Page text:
Josh Cobb, second take
By now many of you have found your way to JoshCobb.com and read these lines from his bio:
Josh’s father was a singing televangelist and preacher for 30 years. Josh went to a private christian university in Illinois where he studied music and first learned about the hearts of men. He earned both fan awards and critical acclaim singing in a Southern Gospel Quartet in Nashville where he learned the sad truth about the hearts of men. Josh then bought a guitar and began the journey to get his heart in the right place.
No less than four of you emailed asking me some variation on the question: what on earth is he talking about … “the hearts of men” in gospel music? Answer: I don’t really know. But it’s pretty obvious he feels disenchanted with the gospel music bidness. I’m not sure it’s worth a lot of energy puzzling over the precise origins of his disaffection (and before you ask: yes I’ve heard things, on both sides of this isle, much of it I believe to have some truth to it, but none of it reprintable unless you all plan to retain a good libel lawyer for me). It’s not that he wasn’t a fine quartet vocalist. He was. I still remember hearing L5’s debut at NQC in 1999. Cobb’s voice was an extraordinary thing to hear, and he had the stage presence of a born performer whose inexperience on a sg stage only sharpened the felt sense of his native talent.
No, the reason I say it’s probably not worth the trouble of chasing this particular rabbit is because I imagine it would lead to unsurprisingly familiar territory: young performer (he was quite young when he joined L5 and, as far as I know, had no other real professional-level performing to his name, unless you count a stint with the concert choir at Olivette Nazarene University) goes from being big fish in small pond to tadpole in big lake where’s he really good but no longer great compared to the talent pool around him. This transition can be a tough one because at the same time you’re recalibrating your own sense of professional and creative identity against this new measuring stick, you’re also getting an intimate look at the innards of professional Christian music. A lot of people have difficulty reconciling the view from outside with their insider’s look at how the sausage is made.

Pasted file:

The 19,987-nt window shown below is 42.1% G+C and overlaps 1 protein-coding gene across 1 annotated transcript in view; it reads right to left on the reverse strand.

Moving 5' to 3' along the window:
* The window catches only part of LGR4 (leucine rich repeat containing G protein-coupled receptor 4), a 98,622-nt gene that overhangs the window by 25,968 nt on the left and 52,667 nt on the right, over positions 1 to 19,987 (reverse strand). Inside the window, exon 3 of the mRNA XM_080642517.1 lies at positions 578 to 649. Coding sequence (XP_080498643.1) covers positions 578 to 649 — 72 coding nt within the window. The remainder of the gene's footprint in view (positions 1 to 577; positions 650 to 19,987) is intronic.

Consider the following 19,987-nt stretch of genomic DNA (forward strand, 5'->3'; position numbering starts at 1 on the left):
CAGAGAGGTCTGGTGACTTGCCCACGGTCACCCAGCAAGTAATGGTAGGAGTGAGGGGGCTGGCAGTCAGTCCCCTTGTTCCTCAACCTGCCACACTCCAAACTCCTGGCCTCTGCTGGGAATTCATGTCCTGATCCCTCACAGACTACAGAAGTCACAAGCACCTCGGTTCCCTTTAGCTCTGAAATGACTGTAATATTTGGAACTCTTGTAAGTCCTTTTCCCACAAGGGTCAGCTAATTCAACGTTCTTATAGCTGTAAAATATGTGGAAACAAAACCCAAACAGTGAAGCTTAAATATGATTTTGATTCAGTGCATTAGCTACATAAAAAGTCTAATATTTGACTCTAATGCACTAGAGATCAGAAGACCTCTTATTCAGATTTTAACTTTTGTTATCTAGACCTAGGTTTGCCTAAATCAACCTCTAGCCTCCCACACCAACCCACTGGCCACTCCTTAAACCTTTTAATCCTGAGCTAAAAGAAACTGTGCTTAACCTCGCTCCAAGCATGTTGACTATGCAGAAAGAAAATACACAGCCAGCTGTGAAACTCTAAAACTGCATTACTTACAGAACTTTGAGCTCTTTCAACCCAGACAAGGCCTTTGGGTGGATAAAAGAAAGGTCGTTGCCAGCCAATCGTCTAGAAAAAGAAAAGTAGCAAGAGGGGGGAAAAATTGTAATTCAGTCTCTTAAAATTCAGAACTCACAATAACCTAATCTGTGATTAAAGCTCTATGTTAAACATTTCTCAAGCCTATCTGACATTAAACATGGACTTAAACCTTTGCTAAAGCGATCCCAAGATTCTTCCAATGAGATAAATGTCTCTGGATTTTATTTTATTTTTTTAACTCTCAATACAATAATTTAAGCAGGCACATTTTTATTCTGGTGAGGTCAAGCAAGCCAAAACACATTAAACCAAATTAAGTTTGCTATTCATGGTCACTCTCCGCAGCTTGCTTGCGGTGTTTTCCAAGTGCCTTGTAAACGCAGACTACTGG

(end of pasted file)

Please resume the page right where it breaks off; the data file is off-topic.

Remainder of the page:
There’s also the ego factor that may come into play here. Inexperienced and less mature performers with prodigious talent often and inevitably internalize the short but intense lifetime of praise they’ve received from everyone they’ve encountered in their amateur years as a prodigy. Tell a kid he’s the best thing since electric can openers, and he’ll start to believe sooner or later. Then, at precisely the moment when you think that that talent everyone has said you’ve got is being affirmed (they were right! I am amazing … look, see, I’ve just been hired by a top-tier gospel quartet!”), you also suddenly find yourself with more to learn and grow into and become than that which you thought you knew and had accomplished already.
So now here’s this world of professional music performance that you expected to be and operate one way, only you’re finding it more flawed and demanding and underwhelmed by your talent than you could have imagined. And this incongruence between expectation and reality is all the harder to accept because the crowds are loving you … you’re young and handsome and can sing like the fields aflame and audiences can’t get enough … why are the only people who don’t recognize this the people in the bidness, who are not at all what and who you thought they’d be? Obviously some of the polish has got to come off. And it’s not unheard of for people to project the unpleasantness of this discovery onto the system and “the hearts of men” who perpetuate it.
Whether or not this was true for Cobb, what’s really regrettable is that he seems to have generalized pretty broadly from his own fairly narrow experience. I’m not saying there isn’t cause in gospel music for disillusion, nor am I saying Cobb has no right to his feelings, whatever their origins. But to pass judgment on the hearts of mankind (I mean, really, it’s like a Conrad novel or something) after barely a year of quartet work seems a little histrionic.
Anyway, I was disappointed that the song clips on his site are dead. I was looking forward to hearing some of his stuff. Anybody heard it, or perhaps even own his Bell Labs project?Email this Post